Some food is exposed to radiation before it is sold. This is called irradiation.
Why food is irradiated
High doses of radiation kill microorganisms or insects in the food. This makes the food safer to eat. The radiation damages the organisms’ genetic material, so that they can no longer survive or multiply. This is like pasteurisation, which makes food safer by destroying bacteria in the food. And unlike pasteurisation, irradiation can be used on solids as well as liquids.
Low doses of radiation stop plant foods sprouting and delay ripening. It changes the biochemistry of the food. This makes the food last longer.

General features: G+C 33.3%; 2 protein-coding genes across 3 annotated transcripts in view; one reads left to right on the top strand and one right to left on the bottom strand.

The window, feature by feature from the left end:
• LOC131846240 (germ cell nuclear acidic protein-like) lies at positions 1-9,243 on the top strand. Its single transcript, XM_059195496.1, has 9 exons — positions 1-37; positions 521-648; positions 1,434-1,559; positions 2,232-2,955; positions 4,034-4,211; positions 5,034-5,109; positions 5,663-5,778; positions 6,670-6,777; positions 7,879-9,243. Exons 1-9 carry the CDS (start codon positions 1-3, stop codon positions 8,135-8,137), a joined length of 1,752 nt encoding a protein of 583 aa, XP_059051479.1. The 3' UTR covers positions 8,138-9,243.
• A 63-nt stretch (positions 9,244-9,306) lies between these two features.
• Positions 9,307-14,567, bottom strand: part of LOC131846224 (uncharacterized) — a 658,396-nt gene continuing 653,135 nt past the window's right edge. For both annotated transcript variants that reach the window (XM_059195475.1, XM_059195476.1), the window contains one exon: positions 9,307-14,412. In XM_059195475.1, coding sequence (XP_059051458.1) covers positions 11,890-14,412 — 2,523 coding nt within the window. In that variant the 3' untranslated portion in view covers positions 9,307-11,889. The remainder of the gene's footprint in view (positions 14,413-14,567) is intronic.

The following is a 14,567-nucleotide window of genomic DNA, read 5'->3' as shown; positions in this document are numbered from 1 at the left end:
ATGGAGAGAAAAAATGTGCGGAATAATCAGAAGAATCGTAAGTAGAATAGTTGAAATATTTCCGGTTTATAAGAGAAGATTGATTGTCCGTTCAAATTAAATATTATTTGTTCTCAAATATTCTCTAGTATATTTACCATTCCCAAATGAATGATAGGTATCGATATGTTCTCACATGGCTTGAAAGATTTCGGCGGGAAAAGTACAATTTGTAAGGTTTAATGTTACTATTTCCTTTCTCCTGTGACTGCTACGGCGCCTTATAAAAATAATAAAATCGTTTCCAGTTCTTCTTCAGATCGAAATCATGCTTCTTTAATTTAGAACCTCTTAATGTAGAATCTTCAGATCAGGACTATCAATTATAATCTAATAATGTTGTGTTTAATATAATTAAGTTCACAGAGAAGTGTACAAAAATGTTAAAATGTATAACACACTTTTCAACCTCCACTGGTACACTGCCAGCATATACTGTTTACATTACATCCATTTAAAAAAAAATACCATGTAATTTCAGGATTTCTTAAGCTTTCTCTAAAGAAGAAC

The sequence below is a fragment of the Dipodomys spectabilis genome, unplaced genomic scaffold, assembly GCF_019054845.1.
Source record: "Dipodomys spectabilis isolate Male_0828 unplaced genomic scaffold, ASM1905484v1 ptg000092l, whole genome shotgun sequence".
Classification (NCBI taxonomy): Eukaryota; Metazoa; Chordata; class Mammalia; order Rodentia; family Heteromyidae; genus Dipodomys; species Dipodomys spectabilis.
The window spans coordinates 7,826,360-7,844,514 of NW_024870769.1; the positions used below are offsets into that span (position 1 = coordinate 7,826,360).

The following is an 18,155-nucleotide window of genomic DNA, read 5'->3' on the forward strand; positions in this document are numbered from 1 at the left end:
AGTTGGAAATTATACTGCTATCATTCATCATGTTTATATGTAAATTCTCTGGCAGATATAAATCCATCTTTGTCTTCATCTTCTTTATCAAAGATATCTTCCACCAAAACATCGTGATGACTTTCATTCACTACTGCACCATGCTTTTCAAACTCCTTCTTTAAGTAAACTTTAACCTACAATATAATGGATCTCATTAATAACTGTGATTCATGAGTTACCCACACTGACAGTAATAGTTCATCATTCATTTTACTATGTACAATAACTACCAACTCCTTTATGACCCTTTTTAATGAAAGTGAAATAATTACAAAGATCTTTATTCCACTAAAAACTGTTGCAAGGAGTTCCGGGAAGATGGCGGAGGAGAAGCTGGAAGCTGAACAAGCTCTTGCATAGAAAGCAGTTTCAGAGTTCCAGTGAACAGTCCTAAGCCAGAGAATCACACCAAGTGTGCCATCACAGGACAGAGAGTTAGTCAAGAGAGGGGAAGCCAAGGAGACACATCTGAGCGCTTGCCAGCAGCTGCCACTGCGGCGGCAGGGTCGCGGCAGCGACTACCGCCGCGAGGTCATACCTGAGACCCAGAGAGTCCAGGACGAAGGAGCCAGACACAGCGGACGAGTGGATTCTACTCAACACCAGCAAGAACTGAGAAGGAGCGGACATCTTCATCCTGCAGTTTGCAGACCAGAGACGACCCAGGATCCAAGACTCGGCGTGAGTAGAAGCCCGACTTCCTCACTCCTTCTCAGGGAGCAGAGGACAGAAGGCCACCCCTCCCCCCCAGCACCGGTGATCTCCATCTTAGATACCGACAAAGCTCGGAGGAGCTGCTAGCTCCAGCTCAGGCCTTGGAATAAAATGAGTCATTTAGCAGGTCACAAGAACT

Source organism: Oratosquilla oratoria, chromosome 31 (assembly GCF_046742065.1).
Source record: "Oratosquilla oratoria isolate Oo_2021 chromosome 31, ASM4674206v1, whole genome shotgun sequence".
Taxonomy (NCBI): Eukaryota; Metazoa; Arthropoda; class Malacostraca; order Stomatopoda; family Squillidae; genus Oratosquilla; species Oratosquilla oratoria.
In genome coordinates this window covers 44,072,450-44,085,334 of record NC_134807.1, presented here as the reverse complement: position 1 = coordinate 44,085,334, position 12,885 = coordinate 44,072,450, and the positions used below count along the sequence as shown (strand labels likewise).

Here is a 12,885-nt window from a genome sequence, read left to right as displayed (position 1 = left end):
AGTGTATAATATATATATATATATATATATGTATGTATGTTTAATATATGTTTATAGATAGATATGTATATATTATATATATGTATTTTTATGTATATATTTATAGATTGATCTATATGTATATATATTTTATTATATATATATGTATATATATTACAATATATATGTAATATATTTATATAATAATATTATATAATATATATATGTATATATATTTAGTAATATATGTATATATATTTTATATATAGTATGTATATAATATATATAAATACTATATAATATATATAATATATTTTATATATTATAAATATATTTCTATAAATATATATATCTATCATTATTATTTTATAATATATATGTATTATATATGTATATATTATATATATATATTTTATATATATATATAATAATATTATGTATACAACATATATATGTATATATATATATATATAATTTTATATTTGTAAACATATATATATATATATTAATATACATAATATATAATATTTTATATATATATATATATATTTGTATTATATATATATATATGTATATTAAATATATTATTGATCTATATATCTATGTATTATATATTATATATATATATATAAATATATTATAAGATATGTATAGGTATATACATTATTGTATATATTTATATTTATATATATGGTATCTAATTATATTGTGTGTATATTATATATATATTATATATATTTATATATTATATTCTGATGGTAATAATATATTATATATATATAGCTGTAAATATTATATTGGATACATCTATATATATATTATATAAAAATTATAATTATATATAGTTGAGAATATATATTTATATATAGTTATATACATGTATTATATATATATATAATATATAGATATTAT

How irradiation works
Food is irradiated by exposed it to ionising radiation. Two kinds of ionising radiation can be used: gamma rays and electron beams.
The gamma rays used to irradiate food come from cobalt-60. Cobalt-60 is a radioactive form of the metal cobalt. It’s produced by irradiating cobalt in a nuclear reactor.
Electron beams are generated by electricity, and can be turned on and off. They don’t come from a radioactive source.
Irradiation does not make food radioactive
- Both kinds of irradiation use radiation that can’t make foods radioactive.
- When using gamma-ray irradiation, the food never comes into direct contact with the cobalt-60. This stops it getting contaminated.